On 21st July 2021, the States Assembly voted overwhelmingly (42:1) in favour of the Draft Discrimination (Amendment of Law) (Jersey) Regulations 202– (the “Regulations”) which sought to amend the provisions of the Discrimination (Jersey) Law 2013 (the “2013 Law”). In broad terms, the effect of those amendments is to ensure that prospective tenants are not discriminated against by landlords on the basis that they have children under the age of 18.
The 2013 Law
The 2013 Law came into force in September 2014. Initially the 2013 Law prohibited discrimination on the grounds of race. Since then the 2013 Law has been extended to prohibit discrimination in the context of the provision of goods and services, education, membership of certain clubs and the sale and disposal of property, on the grounds of sex, pregnancy and maternity, sexual orientation, gender reassignment, disability and age.
Article 24 of the 2013 Law prohibits those with the right to dispose of, or otherwise manage, property from exercising those rights in a discriminatory manner. That included acting in a discriminatory manner in the context of granting a lease. This general prohibition on discriminatory acts was, however, limited by Paragraph 41, Schedule 2, of Part 4 of the 2013 Law, which provided that age was not to be considered as a protected characteristic in the context of the disposal and management of premises (the “Exemption”).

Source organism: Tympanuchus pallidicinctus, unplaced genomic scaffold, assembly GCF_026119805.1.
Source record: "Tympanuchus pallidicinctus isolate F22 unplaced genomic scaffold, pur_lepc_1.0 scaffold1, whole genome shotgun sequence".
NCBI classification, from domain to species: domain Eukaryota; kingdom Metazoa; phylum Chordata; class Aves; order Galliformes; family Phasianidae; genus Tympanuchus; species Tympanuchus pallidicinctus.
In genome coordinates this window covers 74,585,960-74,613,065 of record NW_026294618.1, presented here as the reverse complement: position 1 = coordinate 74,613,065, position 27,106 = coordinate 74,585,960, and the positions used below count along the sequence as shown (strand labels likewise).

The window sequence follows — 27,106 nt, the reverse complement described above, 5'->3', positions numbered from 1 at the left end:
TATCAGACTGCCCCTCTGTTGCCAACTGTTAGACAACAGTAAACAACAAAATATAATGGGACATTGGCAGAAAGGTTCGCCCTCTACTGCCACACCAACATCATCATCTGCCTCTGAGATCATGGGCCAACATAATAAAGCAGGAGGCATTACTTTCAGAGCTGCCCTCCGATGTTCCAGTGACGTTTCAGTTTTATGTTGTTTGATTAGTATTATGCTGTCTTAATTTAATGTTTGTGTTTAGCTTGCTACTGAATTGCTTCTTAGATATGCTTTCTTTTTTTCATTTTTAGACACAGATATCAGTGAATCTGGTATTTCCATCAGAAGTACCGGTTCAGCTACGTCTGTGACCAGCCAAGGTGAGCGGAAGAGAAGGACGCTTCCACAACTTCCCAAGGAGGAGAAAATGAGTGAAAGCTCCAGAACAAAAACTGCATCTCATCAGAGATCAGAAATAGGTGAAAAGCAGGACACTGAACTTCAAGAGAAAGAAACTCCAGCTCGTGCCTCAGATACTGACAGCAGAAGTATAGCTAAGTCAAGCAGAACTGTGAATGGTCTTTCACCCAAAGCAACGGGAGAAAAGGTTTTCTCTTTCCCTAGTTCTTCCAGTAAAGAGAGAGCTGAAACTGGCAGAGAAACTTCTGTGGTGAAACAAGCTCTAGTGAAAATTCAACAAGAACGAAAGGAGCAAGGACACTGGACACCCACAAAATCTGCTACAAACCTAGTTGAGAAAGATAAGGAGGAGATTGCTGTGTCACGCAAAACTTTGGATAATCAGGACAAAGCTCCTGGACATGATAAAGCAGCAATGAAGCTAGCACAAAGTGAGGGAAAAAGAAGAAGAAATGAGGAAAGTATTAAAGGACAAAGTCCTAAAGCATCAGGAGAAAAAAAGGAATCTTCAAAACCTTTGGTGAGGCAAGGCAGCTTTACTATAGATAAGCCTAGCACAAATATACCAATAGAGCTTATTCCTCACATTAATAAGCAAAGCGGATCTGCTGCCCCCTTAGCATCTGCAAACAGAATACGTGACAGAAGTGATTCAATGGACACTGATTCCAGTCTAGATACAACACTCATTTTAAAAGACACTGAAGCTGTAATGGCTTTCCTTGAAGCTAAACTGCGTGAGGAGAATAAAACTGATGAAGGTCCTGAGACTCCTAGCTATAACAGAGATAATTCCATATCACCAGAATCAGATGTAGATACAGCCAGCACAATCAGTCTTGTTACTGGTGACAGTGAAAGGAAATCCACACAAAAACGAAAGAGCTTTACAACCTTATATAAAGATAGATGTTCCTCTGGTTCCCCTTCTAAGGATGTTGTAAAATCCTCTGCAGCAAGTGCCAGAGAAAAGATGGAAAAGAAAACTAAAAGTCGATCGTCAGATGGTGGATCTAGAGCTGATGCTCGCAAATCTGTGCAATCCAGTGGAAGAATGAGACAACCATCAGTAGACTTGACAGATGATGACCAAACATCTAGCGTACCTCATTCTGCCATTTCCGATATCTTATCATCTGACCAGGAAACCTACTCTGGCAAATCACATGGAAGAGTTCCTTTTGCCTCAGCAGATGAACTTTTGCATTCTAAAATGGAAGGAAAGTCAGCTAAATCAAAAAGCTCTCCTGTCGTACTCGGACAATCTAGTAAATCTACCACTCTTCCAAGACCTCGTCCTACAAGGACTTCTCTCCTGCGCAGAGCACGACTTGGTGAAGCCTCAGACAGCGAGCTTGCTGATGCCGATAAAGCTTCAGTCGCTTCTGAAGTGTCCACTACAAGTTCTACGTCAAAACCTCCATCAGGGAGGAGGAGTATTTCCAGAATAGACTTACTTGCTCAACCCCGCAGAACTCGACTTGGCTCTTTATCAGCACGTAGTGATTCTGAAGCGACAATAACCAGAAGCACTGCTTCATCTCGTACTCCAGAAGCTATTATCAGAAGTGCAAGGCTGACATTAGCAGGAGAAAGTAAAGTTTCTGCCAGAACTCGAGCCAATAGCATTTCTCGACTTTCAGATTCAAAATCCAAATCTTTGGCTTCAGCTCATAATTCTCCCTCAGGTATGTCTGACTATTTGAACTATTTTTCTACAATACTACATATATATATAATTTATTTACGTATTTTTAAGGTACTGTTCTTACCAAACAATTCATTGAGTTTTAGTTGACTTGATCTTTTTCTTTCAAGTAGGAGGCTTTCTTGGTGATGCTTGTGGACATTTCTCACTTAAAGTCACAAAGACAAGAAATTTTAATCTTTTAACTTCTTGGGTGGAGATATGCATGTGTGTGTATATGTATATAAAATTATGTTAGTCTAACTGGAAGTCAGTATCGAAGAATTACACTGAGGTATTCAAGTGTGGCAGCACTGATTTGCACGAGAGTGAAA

As such, it was open to any person with a right to dispose of, or manage, a residential property to discriminate on the grounds of a person’s age. In particular, the exemption permitted landlords to actively market rental properties on the basis that prospective tenants with children “need not apply”, without fear of repercussions. It was considered by many that landlords should not be permitted to refuse to lease their properties to tenants simply by virtue of the fact that they had children, particularly in circumstances where there is a chronic shortage of suitable family houses in the local rental market.
The Regulations amend the 2013 Law in three respects:
Firstly, it amends Article 24 of the 2013 Law to widen the protection against discrimination in respect of the disposal, or management, of premises by preventing a person who promotes (i.e. markets) the letting of a property from discriminating against a person in:
Marketing the property to them;
Negotiating the terms upon which they might let the property; and
Providing any marketing, or promotional material to them, or in its content.
Secondly, the Regulations provide for a specific carve out from the Exemption such that it will no longer be lawful to discriminate against a prospective tenant on the grounds they wish to reside in that property with a child, or children, under the age of 18. It is important to note that this carve out does not apply to tourism premises, care homes, or premises reserved or intended for particular categories of persons.